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Archive for the tag “Red Cross”

In rememberence of Patrice Lumumba with his letter to the U.N. Special Representative on 4.1.1961

Patrice Lumumba

The first president after independence from Belgium in Democratic Republic of Congo was assainated on this day in 1961. That is why I have this post on him today as  rememberence of him. Because we should not forget his contribution to equality and freedom in DRC.  That is why I will add on his last letter written on 4th January 1961 from Thysville prison, the letter was sent to Special Representive A.M. Dayal, here it is:

Mr. Special Representative,
On December 27 last, I had the pleasure of receiving a visit from the Red Cross, which occupied itself with my plight and with the plight of the other parliamentarians imprisoned together with me. I told them of the inhuman conditions we are living in.

Briefly, the situation is as follows. I am here with seven other parliamentarians. In addition there are with us Mr. Okito, President of the Senate, a Senate employee and a driver. Altogether there are ten of us. We have been locked up in damp cells since December 2, 1960 and at no time have we been permitted to leave them. The meals that we are brought twice a day are very bad. For three or four days 1 ate nothing but a banana. I told this to the Red Cross medical officer sent to me. I spoke to him in the presence of a colonel from Thysville. I demanded that fruit be bought on my own money because the food that I am given here is atrocious. Although the medical officer gave his permission, the military authorities guarding me turned down my request, stating that they were following orders from Kasavubu and Colonel Mobutu. The medical officer from Thysville prescribed a short walk every evening so that I could leave my cell for at least a little while. But the colonel and the district commissioner denied me this. The clothes that I wear have not been washed for thirty-five days. I am forbidden to wear shoes.

In a word, the conditions we are living in are absolutely intolerable and run counter to all rules. Moreover, I receive no news of my wife and I do not even know where she is. Normally I should have had regular visits from her as is provided for by the prison regulations in force in the Congo. On the other hand, the prison regulations clearly state that not later than a day after his arrest a prisoner must be brought before the investigator handling his case. Five days after this a prisoner must again be arraigned before a judge, who must decide whether to remand him in custody or not. In any case, a prisoner must have a lawyer.

The criminal code provides that a prisoner is released from prison if five days after he is taken into custody the judge takes no decision on remanding him. The same happens in cases when the first decision (which is taken five days after a person is arrested) is not reaffirmed within fifteen days. Since our arrest on December 1 and to this day we have not been arraigned before a judge or visited by a judge. No arrest warrant has been shown to us. We are kept simply in a military camp and have been here for thirty-four days. We are kept in military detention cells. The criminal code is ignored as are the prison rules. Ours is purely a case of arbitrary imprisonment. I must add that we possess parliamentary immunity.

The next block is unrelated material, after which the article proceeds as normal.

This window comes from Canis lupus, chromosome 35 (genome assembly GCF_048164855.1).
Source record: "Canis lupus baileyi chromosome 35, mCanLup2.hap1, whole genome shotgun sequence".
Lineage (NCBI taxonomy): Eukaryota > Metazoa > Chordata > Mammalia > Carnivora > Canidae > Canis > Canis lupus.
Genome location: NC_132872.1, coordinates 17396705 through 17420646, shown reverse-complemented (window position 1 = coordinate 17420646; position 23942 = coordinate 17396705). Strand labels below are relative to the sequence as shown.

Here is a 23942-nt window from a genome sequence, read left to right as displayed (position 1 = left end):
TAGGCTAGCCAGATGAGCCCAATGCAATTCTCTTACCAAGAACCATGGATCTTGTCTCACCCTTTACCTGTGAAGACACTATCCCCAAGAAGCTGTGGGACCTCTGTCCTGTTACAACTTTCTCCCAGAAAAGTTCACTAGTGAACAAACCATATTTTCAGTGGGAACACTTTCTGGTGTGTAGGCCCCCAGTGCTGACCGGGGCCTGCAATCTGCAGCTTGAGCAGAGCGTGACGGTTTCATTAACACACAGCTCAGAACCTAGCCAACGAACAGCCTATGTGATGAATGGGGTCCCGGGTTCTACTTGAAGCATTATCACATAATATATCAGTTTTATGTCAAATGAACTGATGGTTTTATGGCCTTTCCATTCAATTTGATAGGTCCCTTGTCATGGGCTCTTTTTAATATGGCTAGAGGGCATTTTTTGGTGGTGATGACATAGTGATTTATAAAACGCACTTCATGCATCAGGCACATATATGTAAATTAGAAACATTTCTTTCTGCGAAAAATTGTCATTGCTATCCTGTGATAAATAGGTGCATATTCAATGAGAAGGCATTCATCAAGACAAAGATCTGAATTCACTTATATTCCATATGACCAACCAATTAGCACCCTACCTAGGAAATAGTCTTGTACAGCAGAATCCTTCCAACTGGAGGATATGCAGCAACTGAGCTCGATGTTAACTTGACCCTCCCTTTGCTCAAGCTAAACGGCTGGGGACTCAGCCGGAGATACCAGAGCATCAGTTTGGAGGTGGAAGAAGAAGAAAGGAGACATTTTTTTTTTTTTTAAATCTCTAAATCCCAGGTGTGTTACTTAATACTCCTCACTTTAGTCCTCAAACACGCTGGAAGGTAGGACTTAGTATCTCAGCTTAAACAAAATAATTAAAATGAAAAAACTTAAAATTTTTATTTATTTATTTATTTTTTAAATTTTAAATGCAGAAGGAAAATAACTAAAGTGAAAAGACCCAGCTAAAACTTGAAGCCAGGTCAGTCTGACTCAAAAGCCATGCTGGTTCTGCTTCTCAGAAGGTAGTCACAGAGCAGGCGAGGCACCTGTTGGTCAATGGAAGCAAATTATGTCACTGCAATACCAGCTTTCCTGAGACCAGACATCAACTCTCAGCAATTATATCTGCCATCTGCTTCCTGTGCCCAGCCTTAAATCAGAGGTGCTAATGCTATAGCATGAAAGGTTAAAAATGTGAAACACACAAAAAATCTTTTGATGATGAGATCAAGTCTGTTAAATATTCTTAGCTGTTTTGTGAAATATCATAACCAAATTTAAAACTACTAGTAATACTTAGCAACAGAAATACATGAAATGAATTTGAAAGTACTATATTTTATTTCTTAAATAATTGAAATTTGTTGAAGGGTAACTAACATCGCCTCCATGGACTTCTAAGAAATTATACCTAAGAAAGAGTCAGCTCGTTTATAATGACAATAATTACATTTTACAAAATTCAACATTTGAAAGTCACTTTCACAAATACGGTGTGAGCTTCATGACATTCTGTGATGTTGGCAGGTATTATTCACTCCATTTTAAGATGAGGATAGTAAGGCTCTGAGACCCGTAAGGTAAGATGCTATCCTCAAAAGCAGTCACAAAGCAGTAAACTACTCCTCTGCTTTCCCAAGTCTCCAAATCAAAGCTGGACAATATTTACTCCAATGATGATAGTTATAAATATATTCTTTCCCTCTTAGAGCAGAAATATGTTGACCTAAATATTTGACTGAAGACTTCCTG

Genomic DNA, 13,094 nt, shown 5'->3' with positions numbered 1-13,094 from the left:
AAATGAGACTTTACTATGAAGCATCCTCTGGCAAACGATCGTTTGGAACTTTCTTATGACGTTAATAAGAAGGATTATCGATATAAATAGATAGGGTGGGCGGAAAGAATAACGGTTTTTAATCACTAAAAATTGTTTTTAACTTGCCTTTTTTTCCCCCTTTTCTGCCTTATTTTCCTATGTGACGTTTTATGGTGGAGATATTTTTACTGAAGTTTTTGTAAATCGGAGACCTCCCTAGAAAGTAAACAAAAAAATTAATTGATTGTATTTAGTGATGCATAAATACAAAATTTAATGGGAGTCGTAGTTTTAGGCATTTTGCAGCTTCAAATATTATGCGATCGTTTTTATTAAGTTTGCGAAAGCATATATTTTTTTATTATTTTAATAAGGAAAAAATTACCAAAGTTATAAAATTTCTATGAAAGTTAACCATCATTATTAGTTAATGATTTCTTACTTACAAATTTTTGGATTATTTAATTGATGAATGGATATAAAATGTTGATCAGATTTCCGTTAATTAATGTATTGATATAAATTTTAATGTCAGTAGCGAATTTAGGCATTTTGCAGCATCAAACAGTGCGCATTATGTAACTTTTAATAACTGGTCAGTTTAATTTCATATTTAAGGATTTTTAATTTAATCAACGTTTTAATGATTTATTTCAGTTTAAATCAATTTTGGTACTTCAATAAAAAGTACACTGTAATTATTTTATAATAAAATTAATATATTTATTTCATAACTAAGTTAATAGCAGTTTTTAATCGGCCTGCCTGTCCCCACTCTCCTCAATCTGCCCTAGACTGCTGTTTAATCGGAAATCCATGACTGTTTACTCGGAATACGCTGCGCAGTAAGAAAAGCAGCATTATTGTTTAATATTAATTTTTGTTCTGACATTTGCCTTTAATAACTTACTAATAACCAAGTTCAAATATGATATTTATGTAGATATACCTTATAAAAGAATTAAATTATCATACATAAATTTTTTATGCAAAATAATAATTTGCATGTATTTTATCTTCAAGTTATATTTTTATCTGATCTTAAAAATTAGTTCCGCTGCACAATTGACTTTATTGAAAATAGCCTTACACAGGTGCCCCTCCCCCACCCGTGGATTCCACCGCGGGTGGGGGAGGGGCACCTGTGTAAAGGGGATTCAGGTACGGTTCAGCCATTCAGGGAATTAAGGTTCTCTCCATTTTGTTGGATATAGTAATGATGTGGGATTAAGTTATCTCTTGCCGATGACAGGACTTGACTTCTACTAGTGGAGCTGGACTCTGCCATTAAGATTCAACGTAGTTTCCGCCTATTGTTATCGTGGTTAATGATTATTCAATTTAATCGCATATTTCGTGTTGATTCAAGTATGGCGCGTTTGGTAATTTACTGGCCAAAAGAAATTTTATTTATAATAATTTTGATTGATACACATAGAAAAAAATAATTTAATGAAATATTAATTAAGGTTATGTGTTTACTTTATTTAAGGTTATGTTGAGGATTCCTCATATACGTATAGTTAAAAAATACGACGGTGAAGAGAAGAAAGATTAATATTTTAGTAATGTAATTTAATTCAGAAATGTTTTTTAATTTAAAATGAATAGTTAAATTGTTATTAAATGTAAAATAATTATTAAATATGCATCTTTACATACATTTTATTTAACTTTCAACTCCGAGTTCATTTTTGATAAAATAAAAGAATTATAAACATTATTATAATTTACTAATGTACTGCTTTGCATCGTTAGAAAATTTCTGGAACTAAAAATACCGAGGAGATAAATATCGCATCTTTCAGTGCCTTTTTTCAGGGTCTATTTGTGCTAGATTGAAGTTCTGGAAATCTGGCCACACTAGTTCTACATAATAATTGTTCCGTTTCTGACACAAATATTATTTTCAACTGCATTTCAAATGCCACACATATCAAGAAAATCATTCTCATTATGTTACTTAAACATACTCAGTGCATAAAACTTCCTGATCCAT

Such is the situation and I ask you to inform the United Nations Secretary-General of it. I remain calm and hope the United Nations will help us out of this situation. I stand for reconciliation between all the children of this country.
I am writing this letter secretly on bad paper. I have the honour to be, etc.
Patrice LUMUMBA,
Prime Minister

Source: Patrice Lumumba, The Truth about a Monstrous Crime of the Colonialists, Moscow, Foreign Languages Publishing House, 1961, pp. 68-69.

 

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Here are international statements on todays voting and Presidential elections in Burundi

BurundiNTVNews

You can see usual suspect Didier Reynders from Belgium speaking on the country again. U.S. has to speak and does say it softly. Canada’s foreign affairs also had an opinion on the election. Red Cross is concerned about the refugee situation concerning the violence in Burundi and how it affects the bordering countries and their refugee camps.

Kenyan TV report:  – This is from today and is a Youtube clip.

U.S. Response:

“The legitimacy of the electoral process in Burundi over the past few months has been tainted by the government’s harassment of opposition and civil society members, closing down of media outlets and political space, and intimidation of voters. Dozens have been killed, and as many as 167,000 Burundians are now refugees in neighboring nations” (…) “Attempts by the Government of Burundi to deny citizens the ability to choose their leadership freely, without intimidation and threat of violence, will force the United States to carefully review all aspects of our partnership not yet suspended, including the imposition of visa restrictions on those responsible for — or complicit in — promoting instability in Burundi through violence” (Kirby, 2015).

Belgium response:

“Didier Reynders deeply regrets the organisation of presidential elections in Burundi, today 21 July. These elections do not meet the minimal requirements of inclusiveness and transparency. They are not credible and will not contribute to a solution for the crisis in the country” (…) “Belgium calls on Burundi to revive the spirit of consensus and inclusiveness of the Arusha agreement, that is still the cornerstone for constitutional order and stability in Burundi” (Reynders, 2015).

Canada response:

MP for Foreign Affairs Rob Nicholson says: ““His bid has unleashed instability and violence characterized by the unrestrained use of force by militias acting with total impunity, exacerbating an already dire humanitarian crisis. Close to 170,000 Burundians—including prominent members of government and key democratic institutions as well as journalists—have fled to neighbouring countries fearing for their lives. Dozens of people have already died in violence related to the political unrest” (…) “Canada calls on President Nkurunziza and his government to protect the rights and interests of all Burundians and work with the East African Community and the African Union in accordance with the Arusha Peace Accords” (Quinney, 2015).

EAC response:

“he EAC Election Observer Mission started arriving in the Republic of Burundi on 17th July 2015 and underwent briefing on Election Observation Methodologies and from CENI” (…) “The EAC Election Observer Mission was deployed today, 20th July 2015 to various Provinces of Burundi to observe the polling and counting processes” (…) “The EAC has been involved in the Burundi Electoral process since January 2015 through the Panel of Eminent Persons (PEP), Pre-Election Expert Mission (PEMi), the Council of Ministers, and the Summit of the EAC Heads of State” (EAC, 2015).

Red Cross fears: